School is just about finished for the year and that means many will start flocking to the beach. But before you make that trip to the water, you need to know about the hazards of rip currents. Here is a look at the important details as we observe Rip Current Awareness Week.
A rip current is a strong channel of water flowing away from the shore, and it can pull even strong swimmers quickly out beyond the sandbars.
Lake Michigan is particularly dangerous. In fact, over the last 10 years, Lake Michigan has had 7 times the number of rip current incidents (which includes rescues and fatalities) than the other Great Lakes. And comparing them to other weather-related deaths in our area, rip currents top the list with 26 deaths since the year 2000 on LaPorte and Berrien County beaches. That’s more than tornadoes, thunderstorm winds, lightning and flooding combined for the whole 37 county warning area covered by our National Weather Service Office.
Chief Petty Officer Steven Ruh from the U.S. Coast Guard has been called to many of the rescues here. On average, his team responds to 60 rescues each year. He’d like to see that number go down. “Most importantly, swimmers need to swim at beaches that are guarded with lifeguards, number one. And from there, monitor the weather, and if it’s really rough and there’s the red flag on the beach and the beaches are closed, appreciate those flags and don’t go in the water. Even the strongest swimmer can be affected by these rip currents.”
It’s a given that when the waves are large, the water becomes more dangerous, but rip currents can form even with smaller waves.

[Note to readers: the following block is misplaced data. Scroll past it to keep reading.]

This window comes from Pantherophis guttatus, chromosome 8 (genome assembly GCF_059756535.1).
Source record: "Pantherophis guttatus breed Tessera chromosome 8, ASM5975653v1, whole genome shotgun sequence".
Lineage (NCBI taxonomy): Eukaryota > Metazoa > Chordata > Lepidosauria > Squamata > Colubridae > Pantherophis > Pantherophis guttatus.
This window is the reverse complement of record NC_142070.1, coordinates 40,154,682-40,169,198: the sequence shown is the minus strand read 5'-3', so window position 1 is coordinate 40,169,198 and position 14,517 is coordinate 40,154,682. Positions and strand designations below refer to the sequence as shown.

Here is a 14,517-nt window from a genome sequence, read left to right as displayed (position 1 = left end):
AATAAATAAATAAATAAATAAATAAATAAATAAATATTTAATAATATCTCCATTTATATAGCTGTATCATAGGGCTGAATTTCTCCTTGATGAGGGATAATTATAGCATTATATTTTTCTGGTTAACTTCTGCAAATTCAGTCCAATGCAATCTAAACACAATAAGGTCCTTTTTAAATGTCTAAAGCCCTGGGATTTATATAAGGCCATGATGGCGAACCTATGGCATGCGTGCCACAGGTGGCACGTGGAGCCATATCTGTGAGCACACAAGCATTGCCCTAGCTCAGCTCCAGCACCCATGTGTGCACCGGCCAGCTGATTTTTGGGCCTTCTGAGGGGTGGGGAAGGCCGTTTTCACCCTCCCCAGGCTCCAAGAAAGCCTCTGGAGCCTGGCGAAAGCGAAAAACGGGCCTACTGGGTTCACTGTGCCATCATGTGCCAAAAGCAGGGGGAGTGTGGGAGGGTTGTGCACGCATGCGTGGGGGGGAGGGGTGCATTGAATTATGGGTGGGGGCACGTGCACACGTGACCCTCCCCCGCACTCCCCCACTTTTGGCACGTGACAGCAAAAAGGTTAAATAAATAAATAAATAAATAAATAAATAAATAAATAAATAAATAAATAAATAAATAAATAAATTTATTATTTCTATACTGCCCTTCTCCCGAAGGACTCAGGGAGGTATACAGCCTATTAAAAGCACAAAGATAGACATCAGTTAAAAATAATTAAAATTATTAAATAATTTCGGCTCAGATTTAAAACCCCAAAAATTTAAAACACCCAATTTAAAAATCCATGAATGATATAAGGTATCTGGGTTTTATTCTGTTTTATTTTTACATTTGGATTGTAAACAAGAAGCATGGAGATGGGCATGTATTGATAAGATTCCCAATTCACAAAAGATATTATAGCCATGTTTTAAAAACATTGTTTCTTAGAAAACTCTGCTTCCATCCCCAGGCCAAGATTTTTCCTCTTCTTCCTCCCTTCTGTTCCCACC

There are some things to look for to identify rip currents:
- Differences in water color or a break in the wave pattern.
- Channels of churning or choppy water.
- Debris moving out to sea
Ruh tells us that if you find yourself caught in a rip current, it’s best to swim parallel to the shoreline to get out of that outward flow of water. If you’re trying to fight the current, you’re just going to exhaust yourself and could possibly drown. Once you get out of that current, you would turn toward the beach and swim toward shore.
It’s hard not to panic when you’re being pulled away from the shoreline, but it is very important to not try to swim toward the shore. Swimming parallel to the shore will get you out of the current, or, if you are too tired to swim, just float on your back and ride out the current. It WILL eventually end, and then you can try to swim, or signal for help.
Another important thing to remember is to stay away from the piers. Rip currents can often form along piers, even when the waves are small. But the piers can be deadly for other reasons, as Ruh explains.
“The St. Joseph pier heads continue to be an extreme danger for visitors. Oftentimes people go out there and dive in the water, not knowing how shallow the water is. And each year, unfortunately we have several drownings there where people get trapped on the bottom, or have spinal injuries and then can’t swim. So, if you’re going to go out on the pier heads, we strongly advise you not to jump off the pier heads even though, it’s….we understand it’s fun and it’s a tradition here in St. Joe, but really, safety has to be number one.”
One final note, don’t be afraid to let some of the many tourists who visit our beaches know about potentially dangerous water conditions. Knowing the basics about rip currents can help make the summer season more enjoyable for all.
Before you head to the beach make sure you check out the beach forecast, which includes the outlook for rip currents. You can find a link to that on our weather page at www.wndu.com/weather.